Engaging students: Graphing the sine and cosine functions

In my capstone class for future secondary math teachers, I ask my students to come up with ideas for engaging their students with different topics in the secondary mathematics curriculum. In other words, the point of the assignment was not to devise a full-blown lesson plan on this topic. Instead, I asked my students to think about three different ways of getting their students interested in the topic in the first place.

I plan to share some of the best of these ideas on this blog (after asking my students’ permission, of course).

This student submission comes from my former student Jessica Trevizo. Her topic, from Precalculus: graphing the sine and cosine functions.

green lineHow could you as a teacher create an activity or project that involves your topic?

For this activity students can either work with a partner or work individually. I enjoyed this activity because students are able to derive the sine and cosine functions on their own using fun materials other than the original paper and pencil. The knowledge that students should gain from this activity is the relationship between the unit circle and the sine/cosine function. Along with this activity, students will be practicing previous concepts learned such as converting degrees to radians, finding the domain/rage, and finding the x-intercepts and y-intercepts. Also, amplitude, period, and wavelength are important vocabulary words that can be introduced and applied to the parent functions. To complete the activity assign the students to write a paragraph comparing and contrasting both functions. In their paragraph make sure students include a discussion of the intercepts, maxima, minimum, and period. It is essential for the students to know how to graph the parent functions of sine and cosine and where they come from before teaching the students about the transformations of the functions.

http://illuminations.nctm.org/Lesson.aspx?id=2870

 

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A.1 What interesting word problems using this topic can your students do now?

Real life word problems that involve the sine and cosine function can be used to keep the students engaged in the topic. Both of the functions can used to model situations that occur in real life in a daily basis such as; recording the path of the electric currents, musical tones, radio waves, tides, and weather patterns. Here is an example of a word problem, “Throughout the day, the depth of the water at the end of a dock in Bar Harbor, Maine varies with tides. The table shows the depths (in feet) at various times during the morning.” With the data provided the students are able to do several things such as: be able to use a trigonometric function to model the data and find the depth of the water at any specific time. Also, if a boat needs at least 10 feet of water to moor at the dock, the students should be able to figure out safe dock times for the boat.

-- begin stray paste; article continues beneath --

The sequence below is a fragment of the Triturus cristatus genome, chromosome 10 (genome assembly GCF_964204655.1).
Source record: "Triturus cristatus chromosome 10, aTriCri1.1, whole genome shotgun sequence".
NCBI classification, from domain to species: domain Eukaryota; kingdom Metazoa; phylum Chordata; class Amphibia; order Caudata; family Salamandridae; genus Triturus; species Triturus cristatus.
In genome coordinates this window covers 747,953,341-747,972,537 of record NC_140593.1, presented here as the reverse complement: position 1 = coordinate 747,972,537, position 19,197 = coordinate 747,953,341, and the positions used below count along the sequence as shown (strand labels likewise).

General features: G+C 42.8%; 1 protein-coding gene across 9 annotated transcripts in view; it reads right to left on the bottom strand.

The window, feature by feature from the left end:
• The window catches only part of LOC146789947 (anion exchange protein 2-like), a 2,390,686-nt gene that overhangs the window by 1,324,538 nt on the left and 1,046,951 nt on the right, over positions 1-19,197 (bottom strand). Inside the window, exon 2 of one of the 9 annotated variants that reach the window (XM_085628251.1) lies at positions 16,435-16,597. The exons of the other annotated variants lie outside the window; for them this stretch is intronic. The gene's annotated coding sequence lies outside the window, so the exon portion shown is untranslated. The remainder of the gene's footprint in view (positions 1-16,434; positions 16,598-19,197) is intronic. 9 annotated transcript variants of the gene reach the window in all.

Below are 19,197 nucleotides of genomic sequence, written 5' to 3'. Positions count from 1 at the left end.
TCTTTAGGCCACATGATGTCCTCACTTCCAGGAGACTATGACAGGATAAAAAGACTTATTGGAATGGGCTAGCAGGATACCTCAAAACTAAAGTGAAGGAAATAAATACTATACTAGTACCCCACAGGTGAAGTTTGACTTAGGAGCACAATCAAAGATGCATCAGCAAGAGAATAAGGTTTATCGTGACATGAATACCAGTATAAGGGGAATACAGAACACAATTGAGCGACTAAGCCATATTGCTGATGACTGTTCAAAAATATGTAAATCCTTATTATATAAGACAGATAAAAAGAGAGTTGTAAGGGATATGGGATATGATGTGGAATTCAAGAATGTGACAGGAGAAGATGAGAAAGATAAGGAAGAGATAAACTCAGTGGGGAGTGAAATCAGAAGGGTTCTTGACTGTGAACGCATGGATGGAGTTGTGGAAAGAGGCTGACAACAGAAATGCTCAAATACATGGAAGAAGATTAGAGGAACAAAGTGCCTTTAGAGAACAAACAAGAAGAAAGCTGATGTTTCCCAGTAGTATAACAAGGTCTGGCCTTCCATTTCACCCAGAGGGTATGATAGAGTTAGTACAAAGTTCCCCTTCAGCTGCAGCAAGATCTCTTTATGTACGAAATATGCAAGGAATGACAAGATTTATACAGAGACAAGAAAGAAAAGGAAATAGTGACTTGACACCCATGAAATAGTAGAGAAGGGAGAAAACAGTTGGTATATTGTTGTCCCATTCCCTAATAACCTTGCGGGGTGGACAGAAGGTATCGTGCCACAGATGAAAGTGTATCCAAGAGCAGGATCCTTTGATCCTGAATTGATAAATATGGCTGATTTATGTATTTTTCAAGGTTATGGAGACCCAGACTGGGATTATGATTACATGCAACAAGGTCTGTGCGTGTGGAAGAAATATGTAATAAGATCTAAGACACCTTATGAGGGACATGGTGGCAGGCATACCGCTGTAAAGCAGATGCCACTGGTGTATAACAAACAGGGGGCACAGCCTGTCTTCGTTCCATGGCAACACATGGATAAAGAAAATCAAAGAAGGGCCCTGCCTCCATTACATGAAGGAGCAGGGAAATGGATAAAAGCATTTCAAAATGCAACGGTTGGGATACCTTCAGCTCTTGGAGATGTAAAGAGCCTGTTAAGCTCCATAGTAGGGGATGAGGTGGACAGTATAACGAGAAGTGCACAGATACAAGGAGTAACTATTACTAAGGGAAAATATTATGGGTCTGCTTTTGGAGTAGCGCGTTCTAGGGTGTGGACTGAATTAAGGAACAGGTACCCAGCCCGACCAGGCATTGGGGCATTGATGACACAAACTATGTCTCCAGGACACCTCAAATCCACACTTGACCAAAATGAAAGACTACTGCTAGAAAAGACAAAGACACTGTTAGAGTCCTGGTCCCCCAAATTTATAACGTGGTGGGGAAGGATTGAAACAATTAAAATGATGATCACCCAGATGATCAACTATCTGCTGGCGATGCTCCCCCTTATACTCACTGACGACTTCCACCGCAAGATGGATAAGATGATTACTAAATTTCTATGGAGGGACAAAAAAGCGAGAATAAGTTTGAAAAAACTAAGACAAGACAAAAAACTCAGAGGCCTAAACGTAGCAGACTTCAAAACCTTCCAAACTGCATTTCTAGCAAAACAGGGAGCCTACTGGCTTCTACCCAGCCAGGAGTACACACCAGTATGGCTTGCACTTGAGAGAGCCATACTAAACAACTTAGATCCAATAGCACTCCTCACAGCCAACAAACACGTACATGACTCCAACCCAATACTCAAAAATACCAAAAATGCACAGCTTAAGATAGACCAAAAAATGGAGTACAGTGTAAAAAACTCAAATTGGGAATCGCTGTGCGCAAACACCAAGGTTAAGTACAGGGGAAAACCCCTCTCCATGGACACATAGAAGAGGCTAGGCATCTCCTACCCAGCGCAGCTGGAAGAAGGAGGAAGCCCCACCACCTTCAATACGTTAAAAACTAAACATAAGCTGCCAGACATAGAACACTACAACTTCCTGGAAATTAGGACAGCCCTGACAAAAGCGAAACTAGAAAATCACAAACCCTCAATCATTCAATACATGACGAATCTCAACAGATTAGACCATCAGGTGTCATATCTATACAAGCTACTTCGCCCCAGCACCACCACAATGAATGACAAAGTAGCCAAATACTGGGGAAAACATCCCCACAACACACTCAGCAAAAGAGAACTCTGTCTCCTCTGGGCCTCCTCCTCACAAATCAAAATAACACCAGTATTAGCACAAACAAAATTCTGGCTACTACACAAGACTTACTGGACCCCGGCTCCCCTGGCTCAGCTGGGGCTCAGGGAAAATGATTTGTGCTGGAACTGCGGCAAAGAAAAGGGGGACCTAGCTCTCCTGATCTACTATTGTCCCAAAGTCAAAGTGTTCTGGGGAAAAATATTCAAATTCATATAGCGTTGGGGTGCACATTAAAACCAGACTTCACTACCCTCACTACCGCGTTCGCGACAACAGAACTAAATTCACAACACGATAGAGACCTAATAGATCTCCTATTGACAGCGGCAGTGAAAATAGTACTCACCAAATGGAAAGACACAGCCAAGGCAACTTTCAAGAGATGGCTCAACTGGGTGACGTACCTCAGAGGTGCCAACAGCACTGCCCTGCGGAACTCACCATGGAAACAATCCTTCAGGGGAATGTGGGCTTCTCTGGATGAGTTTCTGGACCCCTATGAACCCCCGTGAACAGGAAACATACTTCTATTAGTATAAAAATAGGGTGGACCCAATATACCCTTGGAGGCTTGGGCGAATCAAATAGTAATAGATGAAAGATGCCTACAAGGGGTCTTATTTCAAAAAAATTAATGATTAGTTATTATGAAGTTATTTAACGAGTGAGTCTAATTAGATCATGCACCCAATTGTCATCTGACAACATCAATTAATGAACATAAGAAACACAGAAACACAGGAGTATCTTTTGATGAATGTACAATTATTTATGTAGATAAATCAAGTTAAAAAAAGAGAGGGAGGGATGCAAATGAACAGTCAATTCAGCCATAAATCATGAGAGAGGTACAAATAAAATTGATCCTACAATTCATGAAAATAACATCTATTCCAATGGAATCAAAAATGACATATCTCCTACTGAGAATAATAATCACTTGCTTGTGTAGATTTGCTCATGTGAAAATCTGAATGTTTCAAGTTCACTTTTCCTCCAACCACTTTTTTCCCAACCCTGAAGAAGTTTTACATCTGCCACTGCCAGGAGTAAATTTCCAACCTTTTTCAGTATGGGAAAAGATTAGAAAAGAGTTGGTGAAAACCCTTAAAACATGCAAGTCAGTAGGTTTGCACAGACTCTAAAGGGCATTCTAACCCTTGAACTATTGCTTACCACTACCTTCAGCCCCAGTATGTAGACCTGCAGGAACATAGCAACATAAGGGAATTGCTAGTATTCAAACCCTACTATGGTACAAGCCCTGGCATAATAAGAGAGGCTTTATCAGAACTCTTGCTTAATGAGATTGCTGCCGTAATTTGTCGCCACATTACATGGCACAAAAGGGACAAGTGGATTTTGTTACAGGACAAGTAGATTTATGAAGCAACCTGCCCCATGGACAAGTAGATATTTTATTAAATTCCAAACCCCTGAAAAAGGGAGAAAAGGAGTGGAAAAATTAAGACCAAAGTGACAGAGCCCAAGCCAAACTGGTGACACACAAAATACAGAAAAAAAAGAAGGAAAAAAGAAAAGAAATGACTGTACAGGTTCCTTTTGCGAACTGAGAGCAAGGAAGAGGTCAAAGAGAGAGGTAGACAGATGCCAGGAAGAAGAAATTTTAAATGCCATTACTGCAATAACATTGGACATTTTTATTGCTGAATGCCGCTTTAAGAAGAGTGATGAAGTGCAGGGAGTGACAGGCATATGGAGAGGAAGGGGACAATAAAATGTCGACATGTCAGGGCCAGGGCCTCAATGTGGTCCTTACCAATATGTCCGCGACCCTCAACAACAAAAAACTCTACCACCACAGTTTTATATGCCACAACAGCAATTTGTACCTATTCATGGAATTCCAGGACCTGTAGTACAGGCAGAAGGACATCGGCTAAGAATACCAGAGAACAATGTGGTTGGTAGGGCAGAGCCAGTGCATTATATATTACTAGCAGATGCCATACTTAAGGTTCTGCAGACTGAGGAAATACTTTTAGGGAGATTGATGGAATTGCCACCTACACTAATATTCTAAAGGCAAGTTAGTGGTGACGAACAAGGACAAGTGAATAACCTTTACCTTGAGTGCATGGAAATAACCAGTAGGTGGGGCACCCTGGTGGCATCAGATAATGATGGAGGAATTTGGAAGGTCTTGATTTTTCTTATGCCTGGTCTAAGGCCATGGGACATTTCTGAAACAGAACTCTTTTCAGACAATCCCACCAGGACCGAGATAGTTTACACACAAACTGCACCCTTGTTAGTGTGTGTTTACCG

Jessica1

 

green lineHow can technology be used to effectively engage students with this topic?

Most of the students are familiar with sound waves. As an engage go to www.onlinemictest.com and have the students observe the sound waves that appear on the screen as you speak. Many students will recognize the various sine and cosine functions on the screen. With the online mic test students are also able to make relationships between the sound and the wave. Download several different tones and play them so the sound waves of the tones appear on the screen. Have the students sketch the graph of a soft high note, soft low note, loud high note, and a loud low note. The following graphs should look similar to the figure below. Once all of the students have recorded their own observations have the students work with a partner to compare their graphs. Also give the students a minute or two so they can compare and contrast the 4 different graphs by using the new vocabulary that they learned such as amplitude and period. Students are able to remember the new vocabulary when they have opportunities to have discussions that require them to use them.

soundwave

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